Results: Susceptibility testing of Zolav® against P. acnes showed a minimum inhibitory concentration of 2 µg/mL against three strains with no cytotoxicity and no mutagenicity observed at the highest concentrations tested, 30 µM and 1,500 µg/plate, respectively. The use of Zolav® at a concentration of 50 µg/mL (q8h) elicited a two-log difference in CFU/g between the treatment group and the control.
Conclusion: This study demonstrates the potential of Zolav® as a novel treatment for acne vulgaris.
- ‘Zolav®: a new antibiotic for the treatment of acne’, A. Dinant, and R. A. Boulos, Drug Design, Development and Therapy, 2016, 10, 1235-1242.
A new antibiotic with potent activity targets MscL
Abstract: The growing problem of antibiotic-resistant bacteria is a major threat to human health. Paradoxically, new antibiotic discovery is declining, with most of the recently approved antibiotics corresponding to new uses for old antibiotics or structurally similar derivatives of known antibiotics. We used an in silico approach to design a new class of non-toxic antimicrobials for the bacteria-sepcific mechanosensitive ion channel of large conductance, MscL. One antimicrobial of this class, compound 10, is effective against methicillin-resistant Staphylococcus aureus with no cytotoxicity in human cell lines at the therapeutic concentrations. As predicted from in silico modelling, we show that the mechanism of action of compound 10 is at least partly dependent on interactions with MscL. Moreover we show that compound 10 cured a methicillin-resistant Staphylococcus aureus infection in the model nematode Caenorhabditis elegans. Our work shows that compound 10, and other drugs that target MscL, are potentially important therapeutics against antibiotic-resistant bacterial infections.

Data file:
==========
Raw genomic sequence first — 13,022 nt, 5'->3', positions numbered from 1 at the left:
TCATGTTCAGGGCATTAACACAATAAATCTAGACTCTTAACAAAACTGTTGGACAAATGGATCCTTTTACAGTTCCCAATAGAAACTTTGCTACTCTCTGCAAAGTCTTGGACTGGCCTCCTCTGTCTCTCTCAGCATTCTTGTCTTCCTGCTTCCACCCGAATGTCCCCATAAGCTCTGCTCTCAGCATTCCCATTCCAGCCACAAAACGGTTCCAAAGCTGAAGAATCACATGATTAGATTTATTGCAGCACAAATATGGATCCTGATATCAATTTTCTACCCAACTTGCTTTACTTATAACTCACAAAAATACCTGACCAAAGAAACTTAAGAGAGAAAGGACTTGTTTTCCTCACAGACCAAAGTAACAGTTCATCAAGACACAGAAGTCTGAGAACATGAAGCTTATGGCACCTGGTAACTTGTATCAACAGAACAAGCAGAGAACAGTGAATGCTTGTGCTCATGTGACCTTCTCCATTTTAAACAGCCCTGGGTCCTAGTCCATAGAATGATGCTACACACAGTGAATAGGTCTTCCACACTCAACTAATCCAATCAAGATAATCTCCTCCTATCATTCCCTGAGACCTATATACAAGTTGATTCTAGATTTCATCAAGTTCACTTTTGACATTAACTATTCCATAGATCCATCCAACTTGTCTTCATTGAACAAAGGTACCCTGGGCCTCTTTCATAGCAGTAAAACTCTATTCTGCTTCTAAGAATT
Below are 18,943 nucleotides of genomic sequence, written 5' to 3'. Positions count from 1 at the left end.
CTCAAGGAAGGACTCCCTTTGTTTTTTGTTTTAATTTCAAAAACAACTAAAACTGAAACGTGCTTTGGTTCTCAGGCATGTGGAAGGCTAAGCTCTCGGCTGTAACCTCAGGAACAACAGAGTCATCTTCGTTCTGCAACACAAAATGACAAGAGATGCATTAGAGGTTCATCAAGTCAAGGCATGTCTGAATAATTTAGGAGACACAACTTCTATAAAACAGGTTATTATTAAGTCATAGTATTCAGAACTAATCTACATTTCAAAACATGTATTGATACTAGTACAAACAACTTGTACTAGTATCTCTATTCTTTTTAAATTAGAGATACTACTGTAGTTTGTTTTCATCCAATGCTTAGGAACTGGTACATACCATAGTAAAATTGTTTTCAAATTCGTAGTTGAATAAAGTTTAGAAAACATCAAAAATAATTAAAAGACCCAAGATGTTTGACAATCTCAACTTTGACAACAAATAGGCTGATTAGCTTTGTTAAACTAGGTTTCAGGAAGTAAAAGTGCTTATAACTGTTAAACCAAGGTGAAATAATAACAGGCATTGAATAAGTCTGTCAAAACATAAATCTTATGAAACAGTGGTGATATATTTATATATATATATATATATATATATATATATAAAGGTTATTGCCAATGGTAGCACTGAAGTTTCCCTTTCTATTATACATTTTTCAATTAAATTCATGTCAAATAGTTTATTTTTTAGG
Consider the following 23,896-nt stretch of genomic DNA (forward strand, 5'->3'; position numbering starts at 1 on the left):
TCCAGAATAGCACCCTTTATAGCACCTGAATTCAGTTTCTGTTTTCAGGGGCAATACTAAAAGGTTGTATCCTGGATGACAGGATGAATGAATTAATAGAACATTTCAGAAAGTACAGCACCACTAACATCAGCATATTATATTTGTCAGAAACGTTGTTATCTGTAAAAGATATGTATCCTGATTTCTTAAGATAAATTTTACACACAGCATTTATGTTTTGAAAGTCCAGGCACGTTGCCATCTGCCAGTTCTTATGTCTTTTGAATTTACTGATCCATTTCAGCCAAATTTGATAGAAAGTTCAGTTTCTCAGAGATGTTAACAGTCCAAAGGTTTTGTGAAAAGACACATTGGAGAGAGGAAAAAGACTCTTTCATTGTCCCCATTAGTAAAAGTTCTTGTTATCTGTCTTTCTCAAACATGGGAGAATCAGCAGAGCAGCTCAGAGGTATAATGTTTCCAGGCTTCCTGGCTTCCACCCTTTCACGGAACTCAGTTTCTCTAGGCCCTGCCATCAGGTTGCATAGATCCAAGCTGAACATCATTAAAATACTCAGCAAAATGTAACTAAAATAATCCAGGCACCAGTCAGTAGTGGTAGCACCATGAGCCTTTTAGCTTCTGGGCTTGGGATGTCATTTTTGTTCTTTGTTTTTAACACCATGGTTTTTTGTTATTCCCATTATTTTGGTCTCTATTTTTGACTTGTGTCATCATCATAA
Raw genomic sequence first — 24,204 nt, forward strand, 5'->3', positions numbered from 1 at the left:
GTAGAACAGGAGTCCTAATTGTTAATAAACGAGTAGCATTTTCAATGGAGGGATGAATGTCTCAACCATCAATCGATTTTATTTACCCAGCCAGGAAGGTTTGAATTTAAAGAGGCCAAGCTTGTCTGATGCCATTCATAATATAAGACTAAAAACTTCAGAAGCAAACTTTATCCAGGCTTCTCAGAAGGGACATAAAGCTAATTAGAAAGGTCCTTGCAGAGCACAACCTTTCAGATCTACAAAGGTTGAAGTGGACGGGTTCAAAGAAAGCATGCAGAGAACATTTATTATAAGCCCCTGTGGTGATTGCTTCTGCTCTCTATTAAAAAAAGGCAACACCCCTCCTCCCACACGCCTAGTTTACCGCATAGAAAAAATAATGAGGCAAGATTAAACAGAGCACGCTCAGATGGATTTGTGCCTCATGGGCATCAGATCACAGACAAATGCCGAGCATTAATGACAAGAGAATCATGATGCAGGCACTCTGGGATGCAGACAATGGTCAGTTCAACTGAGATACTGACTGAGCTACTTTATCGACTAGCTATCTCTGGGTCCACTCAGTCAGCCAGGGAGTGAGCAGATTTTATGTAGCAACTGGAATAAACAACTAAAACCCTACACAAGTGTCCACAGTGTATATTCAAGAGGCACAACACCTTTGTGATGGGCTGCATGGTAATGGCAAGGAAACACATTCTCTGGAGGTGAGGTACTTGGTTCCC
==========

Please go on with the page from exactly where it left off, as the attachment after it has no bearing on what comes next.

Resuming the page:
- ‘A new antibiotic with potent activity targets MscL’, I. Iscla, R. Wray, P. Blount, J. Larkins-Ford, A. L. Conery, F. M. Ausubel, S. Ramu, A. Kavanagh, J. X. Huang, M. A. Blaskovich, M. A. Cooper, A. Obregon-Henao, I. Orme, E. S. Tjandra, U. H. Stroeher, M. H. Brown, C. Macardle, N. van Holst, C. L. Tong, A. D. Slattery, C. T. Gibson, C. L. Raston, and R. A. Boulos, Journal of Antibiotics, 2015, 68, 453-462.
Aqueous based synthesis of antimicrobial-decorated graphene
Abstract: Ramizol® (1,3,5-tris[(1E)-2’-(4’-benzoic acid)vinyl]benzene) is a potent amphiphilic anti-microbial agent. It is essentially a planar molecule and can interact with the surface of graphene via extended π-π interactions. Herein we demonstrate the utility of Ramizol® in potentially acting as a molecular ‘wedge’ to exfoliate graphene and stabilize it in water. The non-covalent attachment of Ramizol® on the graphene surface enables release of Ramizol® by altering the pH of the solution. Furthermore, the stabilized composite material demonstrates antibacterial activity against Staphylococcus aureus which leads to potential in biomedical applications with graphene acting as a drug carrier as well as enhancing the structural strength of the composite material.